This Orillia native and Toronto Marlboros minor midget AAA prospect is certain to be a high pick.

“A top-10 guy,” the OHL scout said of the 16-year-old winger. “He’s a pure goal scorer. He reminds me a little of Mason McTavish. A big-time shooter.

“That’s the guy who you want to have the puck in the slot, because nine out of 10 times it’s going in.”


The six-foot, 174-pound Barrie native manned the blueline for the Colts minor midget AAA team.  

“He’s a real big kid,” the scout said. “A smart player who can move across the ice pretty well. He can chip in offensively, but I think he’s going to be a guy that’s tough to play against.”


The six-foot-one, 164-pound winger for the Barrie Colts minor midget AAA team is the younger brother of London Knights second-year winger Max McCue.

“A strong player around the net who always finds different ways to score,” the scout said.



The Sudbury native and Toronto Nationals prospect is considered the top defender in the draft and should go in top three picks.

“He’s a big, strong kid and he can really move around the ice,” the OHL scout said. “He plays a pretty well-rounded game. I see a little bit of Aaron Ekblad in him, obviously a little different age and stuff.

“He has physicality, but he can play with highly-skilled players as well and contribute on the offensive-side as well. I think he’s clearly the top defenceman available in the draft.”


The Oakville Rangers minor midget AAA star centre draws comparisons to Winnipeg Jets star Mark Scheifele and is the younger brother of Kingston Frontenacs defenceman Ethan Ritchie.

“I think the Scheifele comparison is fair,” the scout said. “He has a big, lanky body on him, but is a highly intelligent player who is very methodical when he is out there on the ice. His offensive talents are among the best in the draft. You can see that when he’s out there.

“He’s a guy that can help you out in all three zones. Whoever gets him is going to be awfully happy.”



Many expect the Toronto Marlies minor midget AAA crease prospect to be the first goalie off the board.

“He’s got a pro body already and he can really see and track the play in front of him,” the scout said of the six-foot, 160-pound goalie. “He gets good reads and is a guy that is going to have some success in our league here for sure.”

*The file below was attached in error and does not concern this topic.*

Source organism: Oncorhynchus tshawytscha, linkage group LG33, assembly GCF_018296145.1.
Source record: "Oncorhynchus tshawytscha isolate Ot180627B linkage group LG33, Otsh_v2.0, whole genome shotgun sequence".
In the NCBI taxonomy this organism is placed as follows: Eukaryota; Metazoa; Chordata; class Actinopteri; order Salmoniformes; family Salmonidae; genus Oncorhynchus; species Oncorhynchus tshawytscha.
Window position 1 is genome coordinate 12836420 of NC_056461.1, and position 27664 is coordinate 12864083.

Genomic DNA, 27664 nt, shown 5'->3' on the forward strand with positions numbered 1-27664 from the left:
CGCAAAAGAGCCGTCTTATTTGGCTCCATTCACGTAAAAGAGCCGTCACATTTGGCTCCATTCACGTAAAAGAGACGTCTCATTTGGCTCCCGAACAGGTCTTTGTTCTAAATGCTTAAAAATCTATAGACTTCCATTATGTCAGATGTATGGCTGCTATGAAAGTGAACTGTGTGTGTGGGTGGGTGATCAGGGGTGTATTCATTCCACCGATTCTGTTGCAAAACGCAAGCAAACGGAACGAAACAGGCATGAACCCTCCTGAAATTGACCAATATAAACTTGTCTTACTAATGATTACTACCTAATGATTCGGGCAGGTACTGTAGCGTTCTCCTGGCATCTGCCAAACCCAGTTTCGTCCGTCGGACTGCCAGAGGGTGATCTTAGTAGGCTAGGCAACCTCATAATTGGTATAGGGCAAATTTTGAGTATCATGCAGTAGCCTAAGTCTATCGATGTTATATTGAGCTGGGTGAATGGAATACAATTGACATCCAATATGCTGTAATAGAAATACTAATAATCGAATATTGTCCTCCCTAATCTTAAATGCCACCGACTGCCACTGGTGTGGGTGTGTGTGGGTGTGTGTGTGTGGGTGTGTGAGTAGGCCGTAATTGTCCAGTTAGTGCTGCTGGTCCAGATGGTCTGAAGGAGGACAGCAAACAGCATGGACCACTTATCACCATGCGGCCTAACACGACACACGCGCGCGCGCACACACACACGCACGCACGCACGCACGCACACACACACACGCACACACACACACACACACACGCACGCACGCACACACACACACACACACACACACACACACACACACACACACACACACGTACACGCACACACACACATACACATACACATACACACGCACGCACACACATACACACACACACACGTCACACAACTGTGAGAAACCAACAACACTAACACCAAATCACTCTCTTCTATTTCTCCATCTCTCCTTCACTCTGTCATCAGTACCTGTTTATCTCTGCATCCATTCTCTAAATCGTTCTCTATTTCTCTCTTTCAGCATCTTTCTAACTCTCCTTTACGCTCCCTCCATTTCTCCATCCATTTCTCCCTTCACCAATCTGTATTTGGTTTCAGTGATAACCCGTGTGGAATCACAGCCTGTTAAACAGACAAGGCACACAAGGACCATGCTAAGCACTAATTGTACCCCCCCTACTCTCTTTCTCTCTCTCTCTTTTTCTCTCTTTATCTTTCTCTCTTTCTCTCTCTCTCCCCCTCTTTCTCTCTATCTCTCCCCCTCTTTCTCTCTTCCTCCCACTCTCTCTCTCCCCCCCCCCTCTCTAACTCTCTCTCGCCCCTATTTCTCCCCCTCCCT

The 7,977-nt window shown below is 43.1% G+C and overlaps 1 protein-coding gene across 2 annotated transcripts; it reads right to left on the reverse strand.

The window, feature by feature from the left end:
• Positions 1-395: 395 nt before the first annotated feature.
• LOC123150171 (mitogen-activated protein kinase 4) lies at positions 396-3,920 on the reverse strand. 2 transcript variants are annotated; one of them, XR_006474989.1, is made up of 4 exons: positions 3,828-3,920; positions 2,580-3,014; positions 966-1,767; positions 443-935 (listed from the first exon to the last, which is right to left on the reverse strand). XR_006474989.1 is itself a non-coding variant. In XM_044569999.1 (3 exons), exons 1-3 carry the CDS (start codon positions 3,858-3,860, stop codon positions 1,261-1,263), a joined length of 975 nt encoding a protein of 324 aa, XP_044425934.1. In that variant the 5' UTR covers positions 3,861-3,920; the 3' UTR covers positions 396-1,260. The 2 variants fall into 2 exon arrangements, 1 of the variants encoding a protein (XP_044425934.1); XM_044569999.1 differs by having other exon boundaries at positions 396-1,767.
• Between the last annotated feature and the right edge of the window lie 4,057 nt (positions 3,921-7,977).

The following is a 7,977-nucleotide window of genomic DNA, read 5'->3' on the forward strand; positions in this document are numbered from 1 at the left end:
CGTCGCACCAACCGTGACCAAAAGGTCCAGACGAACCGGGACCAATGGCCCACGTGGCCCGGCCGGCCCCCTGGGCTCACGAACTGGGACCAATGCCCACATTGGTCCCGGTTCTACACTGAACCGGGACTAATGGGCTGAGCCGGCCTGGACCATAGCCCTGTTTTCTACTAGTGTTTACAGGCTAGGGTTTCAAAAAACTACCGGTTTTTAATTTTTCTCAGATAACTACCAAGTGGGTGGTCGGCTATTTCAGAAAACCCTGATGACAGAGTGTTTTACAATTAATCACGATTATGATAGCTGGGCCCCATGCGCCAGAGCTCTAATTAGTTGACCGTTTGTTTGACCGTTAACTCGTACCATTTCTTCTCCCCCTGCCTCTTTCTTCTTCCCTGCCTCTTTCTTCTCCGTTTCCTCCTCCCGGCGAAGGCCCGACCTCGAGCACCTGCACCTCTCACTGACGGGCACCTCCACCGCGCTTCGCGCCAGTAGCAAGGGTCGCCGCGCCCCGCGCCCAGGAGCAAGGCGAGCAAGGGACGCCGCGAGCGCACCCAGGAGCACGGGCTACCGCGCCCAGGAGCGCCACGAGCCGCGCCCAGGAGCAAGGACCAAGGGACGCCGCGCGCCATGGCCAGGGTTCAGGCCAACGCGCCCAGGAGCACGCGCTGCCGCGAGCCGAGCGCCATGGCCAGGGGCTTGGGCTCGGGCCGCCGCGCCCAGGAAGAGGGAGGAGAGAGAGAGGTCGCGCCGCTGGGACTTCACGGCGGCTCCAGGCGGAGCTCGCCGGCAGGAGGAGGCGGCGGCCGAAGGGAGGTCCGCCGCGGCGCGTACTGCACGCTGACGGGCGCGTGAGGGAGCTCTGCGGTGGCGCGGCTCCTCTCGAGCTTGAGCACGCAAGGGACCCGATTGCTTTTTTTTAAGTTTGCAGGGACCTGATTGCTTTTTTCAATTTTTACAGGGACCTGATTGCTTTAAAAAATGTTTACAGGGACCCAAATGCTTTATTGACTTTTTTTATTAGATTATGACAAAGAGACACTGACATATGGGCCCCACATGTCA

The 16-year-old Vaughan Kings minor midget AAA prospect is not the biggest goaltender, but he’s really technically sound. “He’s been pretty highly regarded in this age group coming up,” the OHL scout said. His skill set is kind of polished and ready to go and he should be a guy that we’ll hear his name called on the first couple of days.”


The 16-year-old Elgin Middlesex Chiefs minor midget AAA goalie is looking to become the first female player drafted into the OHL.

“I think she’s been steady for Elgin the last few years,” the scout said of the five-foot-seven, 134-pound Parkhill native. “She’s solid in the net, decent size and she’s technically sound. We’ll see what happens here.

“Not sure what her plans are going forward, if she’ll jump into the PWHL for a year of development.”



The 16-year-old Mississauga native was a forward with the Toronto Jr. Canadiens minor midget AAA team. The six-foot, 185-pounder is a prototypical power forward who loves to run up and down the wing.

“He should be a top 25-30 guy,” the OHL scout said. “He’s a big, lanky winger. He plays in your face, but can put the puck in the net. He’s got a pretty good package.”

The 2021 OHL Priority Selection runs June 4-5. Rounds 1-3 will take place on Friday night, beginning at 7 p.m. Rounds 4-15 go Saturday, beginning at 9 a.m.

This year’s draft can be seen virtually on

banner image: first overall pick Quentin Musty selected by the Sudbury Wolves on Thursday, via OHL